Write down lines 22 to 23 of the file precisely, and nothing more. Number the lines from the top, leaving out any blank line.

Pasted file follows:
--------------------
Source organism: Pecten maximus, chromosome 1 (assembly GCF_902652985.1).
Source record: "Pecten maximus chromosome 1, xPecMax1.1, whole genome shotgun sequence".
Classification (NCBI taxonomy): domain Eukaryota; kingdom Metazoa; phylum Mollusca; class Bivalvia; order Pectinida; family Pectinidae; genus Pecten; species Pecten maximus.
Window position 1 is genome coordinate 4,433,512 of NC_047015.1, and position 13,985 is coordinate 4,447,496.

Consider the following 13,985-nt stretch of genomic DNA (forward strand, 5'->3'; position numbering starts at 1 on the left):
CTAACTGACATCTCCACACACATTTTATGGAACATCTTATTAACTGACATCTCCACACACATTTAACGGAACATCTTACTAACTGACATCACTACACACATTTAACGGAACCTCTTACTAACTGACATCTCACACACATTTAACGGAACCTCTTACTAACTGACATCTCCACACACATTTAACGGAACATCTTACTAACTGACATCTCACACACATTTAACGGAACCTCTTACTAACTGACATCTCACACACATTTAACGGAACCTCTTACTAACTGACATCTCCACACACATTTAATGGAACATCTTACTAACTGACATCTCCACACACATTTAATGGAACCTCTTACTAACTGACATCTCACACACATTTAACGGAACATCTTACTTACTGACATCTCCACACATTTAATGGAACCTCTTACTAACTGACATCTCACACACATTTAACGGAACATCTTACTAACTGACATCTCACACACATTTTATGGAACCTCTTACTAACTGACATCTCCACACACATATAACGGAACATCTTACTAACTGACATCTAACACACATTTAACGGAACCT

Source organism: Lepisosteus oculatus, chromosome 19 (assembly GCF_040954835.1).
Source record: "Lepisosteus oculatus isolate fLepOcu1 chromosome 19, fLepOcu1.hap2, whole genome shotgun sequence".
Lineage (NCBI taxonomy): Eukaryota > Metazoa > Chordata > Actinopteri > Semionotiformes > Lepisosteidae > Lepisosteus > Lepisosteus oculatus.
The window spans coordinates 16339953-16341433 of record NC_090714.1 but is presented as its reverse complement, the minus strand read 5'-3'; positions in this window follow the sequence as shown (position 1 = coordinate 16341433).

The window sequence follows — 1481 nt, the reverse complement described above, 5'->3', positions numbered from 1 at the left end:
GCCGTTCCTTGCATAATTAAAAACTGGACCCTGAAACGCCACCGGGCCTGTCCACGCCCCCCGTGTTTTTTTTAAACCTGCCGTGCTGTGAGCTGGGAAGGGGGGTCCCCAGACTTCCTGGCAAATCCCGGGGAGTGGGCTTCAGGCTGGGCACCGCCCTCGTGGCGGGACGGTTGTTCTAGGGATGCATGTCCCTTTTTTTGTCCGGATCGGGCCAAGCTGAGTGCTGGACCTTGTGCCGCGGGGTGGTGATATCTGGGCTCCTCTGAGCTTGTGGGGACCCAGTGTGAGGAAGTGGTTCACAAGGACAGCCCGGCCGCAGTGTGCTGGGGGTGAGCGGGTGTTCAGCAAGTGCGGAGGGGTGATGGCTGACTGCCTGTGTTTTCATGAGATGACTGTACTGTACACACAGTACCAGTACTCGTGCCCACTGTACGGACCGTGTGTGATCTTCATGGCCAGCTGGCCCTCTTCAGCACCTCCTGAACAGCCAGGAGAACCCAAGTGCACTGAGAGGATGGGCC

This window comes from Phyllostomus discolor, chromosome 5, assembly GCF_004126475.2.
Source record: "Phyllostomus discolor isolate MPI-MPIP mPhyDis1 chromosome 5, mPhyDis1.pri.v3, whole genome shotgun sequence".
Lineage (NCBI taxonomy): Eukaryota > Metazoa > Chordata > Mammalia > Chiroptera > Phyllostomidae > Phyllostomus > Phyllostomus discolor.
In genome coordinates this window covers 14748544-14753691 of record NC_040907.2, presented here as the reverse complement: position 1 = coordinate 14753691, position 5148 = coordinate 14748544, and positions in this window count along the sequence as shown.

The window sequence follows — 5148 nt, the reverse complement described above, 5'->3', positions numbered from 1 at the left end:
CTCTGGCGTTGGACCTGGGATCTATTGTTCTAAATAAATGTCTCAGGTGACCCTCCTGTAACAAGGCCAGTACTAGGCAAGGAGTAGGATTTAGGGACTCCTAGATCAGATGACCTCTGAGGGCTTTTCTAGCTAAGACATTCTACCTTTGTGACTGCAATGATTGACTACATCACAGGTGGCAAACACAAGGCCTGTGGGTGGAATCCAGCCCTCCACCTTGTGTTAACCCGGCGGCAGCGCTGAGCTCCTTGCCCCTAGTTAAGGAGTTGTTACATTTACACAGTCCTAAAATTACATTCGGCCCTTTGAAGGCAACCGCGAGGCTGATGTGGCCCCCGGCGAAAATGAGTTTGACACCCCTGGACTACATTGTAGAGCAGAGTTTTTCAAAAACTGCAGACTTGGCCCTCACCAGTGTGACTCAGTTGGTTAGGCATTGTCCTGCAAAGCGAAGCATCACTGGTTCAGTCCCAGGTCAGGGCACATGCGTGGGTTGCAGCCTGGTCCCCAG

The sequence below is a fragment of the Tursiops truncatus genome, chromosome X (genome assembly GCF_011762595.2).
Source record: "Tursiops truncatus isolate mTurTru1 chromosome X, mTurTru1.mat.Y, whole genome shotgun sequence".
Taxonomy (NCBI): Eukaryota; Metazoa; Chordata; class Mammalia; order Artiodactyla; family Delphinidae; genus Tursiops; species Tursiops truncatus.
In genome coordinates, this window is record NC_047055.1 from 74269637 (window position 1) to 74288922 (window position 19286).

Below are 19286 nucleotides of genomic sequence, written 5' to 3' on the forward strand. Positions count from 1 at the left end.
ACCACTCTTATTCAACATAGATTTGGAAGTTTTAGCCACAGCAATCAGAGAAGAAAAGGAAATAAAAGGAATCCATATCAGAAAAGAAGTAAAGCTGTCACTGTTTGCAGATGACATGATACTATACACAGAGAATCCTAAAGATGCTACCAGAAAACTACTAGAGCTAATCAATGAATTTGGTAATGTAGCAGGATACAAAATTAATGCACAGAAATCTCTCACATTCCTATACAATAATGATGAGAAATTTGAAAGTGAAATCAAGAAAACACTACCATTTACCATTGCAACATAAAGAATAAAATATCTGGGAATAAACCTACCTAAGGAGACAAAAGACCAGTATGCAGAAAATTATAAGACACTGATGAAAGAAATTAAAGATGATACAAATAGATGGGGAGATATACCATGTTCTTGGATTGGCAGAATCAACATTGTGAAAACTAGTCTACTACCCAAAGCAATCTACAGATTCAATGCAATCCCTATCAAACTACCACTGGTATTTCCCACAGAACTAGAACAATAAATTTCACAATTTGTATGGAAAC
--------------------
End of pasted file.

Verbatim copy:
In genome coordinates, this window is record NC_047055.1 from 74269637 (window position 1) to 74288922 (window position 19286).

Below are 19286 nucleotides of genomic sequence, written 5' to 3' on the forward strand. Positions count from 1 at the left end.